– Stewart Brand

I spend most of my day looking at paintings and photography on a computer monitor and have been researching various aspects of publishing artwork, both online and in more traditional mediums.

It has struck me that the computer monitor is becoming (or has already become) the most common medium by which we view art. It’s not galleries and museums, and perhaps not even books anymore. Our common visual reference is the monitor.

This has some potentially far reaching consequences. Monitors (assuming it’s a good one, which is becoming more common) display images with a dynamic range and quality that reproductions cannot match. Viewing a piece of art on a large, good monitor has become a really nice experience. Because light is streaming through the image instead of reflecting off of it, their is a luminosity to images viewed this way that cannot be matched when the image is on paper or canvas.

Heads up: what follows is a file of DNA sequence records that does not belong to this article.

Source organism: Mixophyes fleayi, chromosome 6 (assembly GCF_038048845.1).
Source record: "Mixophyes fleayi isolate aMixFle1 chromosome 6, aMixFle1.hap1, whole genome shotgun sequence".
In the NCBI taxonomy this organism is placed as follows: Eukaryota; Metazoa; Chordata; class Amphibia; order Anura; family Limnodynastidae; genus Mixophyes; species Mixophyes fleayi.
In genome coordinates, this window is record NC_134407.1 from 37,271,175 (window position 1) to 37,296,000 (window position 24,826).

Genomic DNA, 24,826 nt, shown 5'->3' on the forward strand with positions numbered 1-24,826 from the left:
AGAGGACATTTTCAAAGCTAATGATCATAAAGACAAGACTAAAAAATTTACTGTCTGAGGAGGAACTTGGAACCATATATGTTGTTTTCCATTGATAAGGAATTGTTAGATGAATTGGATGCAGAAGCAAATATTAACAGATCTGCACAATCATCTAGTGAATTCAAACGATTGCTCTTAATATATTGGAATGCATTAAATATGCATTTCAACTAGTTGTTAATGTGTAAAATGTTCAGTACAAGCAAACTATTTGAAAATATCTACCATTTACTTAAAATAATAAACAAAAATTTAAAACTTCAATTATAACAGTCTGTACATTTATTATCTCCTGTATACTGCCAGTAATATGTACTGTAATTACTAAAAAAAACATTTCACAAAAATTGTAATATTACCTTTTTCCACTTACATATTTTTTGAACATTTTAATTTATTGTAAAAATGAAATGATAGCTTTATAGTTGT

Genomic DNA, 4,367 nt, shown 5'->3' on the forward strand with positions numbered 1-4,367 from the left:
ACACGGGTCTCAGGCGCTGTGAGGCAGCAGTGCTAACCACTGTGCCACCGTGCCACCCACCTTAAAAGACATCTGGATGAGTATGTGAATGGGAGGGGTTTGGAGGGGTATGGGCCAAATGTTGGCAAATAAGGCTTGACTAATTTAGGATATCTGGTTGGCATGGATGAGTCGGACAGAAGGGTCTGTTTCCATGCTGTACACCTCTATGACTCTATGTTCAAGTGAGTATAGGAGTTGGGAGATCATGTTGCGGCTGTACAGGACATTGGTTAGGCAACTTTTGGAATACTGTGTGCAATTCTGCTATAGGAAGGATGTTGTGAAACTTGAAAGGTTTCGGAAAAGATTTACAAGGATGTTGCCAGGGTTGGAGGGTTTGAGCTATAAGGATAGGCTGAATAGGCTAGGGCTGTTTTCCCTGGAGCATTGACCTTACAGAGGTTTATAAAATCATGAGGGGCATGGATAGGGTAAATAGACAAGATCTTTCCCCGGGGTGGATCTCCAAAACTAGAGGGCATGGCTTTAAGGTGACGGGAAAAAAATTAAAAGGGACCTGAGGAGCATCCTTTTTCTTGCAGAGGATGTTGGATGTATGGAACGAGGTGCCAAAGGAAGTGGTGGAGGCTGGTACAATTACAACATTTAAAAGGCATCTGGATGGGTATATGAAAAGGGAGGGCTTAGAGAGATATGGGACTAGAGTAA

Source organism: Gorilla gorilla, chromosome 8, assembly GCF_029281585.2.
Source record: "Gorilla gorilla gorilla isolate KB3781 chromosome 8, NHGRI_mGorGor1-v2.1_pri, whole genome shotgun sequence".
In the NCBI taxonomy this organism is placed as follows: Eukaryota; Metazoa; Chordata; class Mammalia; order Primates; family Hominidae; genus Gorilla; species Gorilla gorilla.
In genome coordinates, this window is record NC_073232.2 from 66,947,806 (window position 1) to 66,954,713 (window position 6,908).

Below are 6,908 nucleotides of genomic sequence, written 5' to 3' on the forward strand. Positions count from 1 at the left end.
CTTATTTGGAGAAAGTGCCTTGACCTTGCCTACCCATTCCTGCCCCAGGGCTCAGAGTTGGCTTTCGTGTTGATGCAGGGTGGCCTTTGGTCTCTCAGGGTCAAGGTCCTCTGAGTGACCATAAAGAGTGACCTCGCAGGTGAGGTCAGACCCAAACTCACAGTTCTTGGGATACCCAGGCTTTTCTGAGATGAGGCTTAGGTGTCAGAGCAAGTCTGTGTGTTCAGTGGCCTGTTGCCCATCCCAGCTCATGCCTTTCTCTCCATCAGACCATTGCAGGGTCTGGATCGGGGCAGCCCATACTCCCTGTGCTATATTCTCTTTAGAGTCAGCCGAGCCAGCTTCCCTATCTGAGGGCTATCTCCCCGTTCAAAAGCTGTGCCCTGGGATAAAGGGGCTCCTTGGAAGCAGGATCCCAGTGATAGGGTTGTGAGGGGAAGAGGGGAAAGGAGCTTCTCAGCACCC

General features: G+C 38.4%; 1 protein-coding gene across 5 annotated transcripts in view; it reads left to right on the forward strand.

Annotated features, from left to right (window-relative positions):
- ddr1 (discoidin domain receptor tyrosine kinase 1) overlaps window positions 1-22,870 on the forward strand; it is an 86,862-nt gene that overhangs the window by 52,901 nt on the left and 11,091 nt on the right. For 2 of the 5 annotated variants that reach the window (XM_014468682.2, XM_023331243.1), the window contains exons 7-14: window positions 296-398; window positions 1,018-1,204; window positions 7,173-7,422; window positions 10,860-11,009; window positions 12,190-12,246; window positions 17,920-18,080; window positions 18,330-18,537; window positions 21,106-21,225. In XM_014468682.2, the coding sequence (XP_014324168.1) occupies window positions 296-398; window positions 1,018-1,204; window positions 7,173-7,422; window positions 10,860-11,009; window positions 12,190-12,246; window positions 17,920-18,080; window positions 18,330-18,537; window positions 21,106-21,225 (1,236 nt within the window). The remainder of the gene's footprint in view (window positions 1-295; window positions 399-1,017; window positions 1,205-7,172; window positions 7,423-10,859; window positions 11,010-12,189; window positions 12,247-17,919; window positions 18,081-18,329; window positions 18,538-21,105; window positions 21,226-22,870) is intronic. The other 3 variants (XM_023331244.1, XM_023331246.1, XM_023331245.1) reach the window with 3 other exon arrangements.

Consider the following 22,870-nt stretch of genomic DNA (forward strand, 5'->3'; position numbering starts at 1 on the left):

I suspect many will agree that the images on a monitor beat images in a book or a print. Now for the controversial part of my post…

How does this experience compare to seeing the original piece of art? I’m wondering if our visual taste buds are becoming accustomed to seeing art with the luminosity and quality of a monitor band whether we will become “disappointed” when we see originals. I know that I’ve already had this experience in certain museums, where my first impression of certain paintings or photographs has been one of great disappointment. Perhaps a copy I saw on a poster or in a book had been somehow more vivid and the real thing is a letdown.